An ugly push is being made by those who would see our country pick and choose who is affected by the detention provisions in S1867. They point to this in particular:
From section 1032 which specifically addresses the impositions of 1031
(b) Applicability to United States Citizens and Lawful Resident Aliens-
(1) UNITED STATES CITIZENS- The requirement to detain a person in military custody under this section does not extend to citizens of the United States.
(2) LAWFUL RESIDENT ALIENS- The requirement to detain a person in military custody under this section does not extend to a lawful resident alien of the United States on the basis of conduct taking place within the United States, except to the extent permitted by the Constitution of the United States.
This is not a prohibition on citizen detention. Though it is not a "requirement," it is also not prohibited. It simply means that the detention of citizens and their classification is left to the Executive Branch.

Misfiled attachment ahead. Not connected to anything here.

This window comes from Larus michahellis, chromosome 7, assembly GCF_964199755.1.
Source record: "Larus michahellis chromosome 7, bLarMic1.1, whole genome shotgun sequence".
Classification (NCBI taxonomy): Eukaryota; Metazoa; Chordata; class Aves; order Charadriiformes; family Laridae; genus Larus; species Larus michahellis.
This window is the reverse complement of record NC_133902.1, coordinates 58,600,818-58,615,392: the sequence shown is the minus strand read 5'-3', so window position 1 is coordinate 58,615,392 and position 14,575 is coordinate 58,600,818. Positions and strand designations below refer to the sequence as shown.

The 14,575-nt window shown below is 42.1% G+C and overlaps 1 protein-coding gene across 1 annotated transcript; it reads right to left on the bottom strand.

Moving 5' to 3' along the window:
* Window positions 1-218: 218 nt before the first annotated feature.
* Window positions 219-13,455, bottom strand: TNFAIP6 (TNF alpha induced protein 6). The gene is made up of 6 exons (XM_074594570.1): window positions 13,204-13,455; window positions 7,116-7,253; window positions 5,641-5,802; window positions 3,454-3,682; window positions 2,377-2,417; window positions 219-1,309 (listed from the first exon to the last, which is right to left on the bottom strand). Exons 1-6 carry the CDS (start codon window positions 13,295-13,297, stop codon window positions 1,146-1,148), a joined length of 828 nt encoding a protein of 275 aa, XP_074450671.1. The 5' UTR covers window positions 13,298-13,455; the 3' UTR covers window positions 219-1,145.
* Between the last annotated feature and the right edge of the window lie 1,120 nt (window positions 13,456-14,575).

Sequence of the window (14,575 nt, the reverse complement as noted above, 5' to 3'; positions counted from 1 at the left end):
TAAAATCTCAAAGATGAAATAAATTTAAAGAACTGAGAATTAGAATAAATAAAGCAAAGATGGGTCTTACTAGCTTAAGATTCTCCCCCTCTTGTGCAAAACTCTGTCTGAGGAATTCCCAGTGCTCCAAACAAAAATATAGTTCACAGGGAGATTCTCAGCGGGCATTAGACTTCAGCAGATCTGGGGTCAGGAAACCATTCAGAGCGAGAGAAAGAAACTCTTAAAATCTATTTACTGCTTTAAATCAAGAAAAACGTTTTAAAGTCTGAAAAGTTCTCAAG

It is worth examining this exchange from today's debate between Sen. Rand Paul (about whom I am proud for the very first time) and Sen. John McCain.
Sen. Paul: "My question would be under the provisions would it be possible that an American citizen then could be declared an enemy combatant and sent to Guantanamo Bay and detained indefinitely."
Sen. McCain: "I think that as long as that individual, no matter who they are, if they pose a threat to the security of the United States of America, should not be allowed to continue that threat."
To represent this as some sort of protection against the arbitrary abuse of expanded war powers is dishonest.
Nevertheless, that argument is now making the rounds. It has no merit.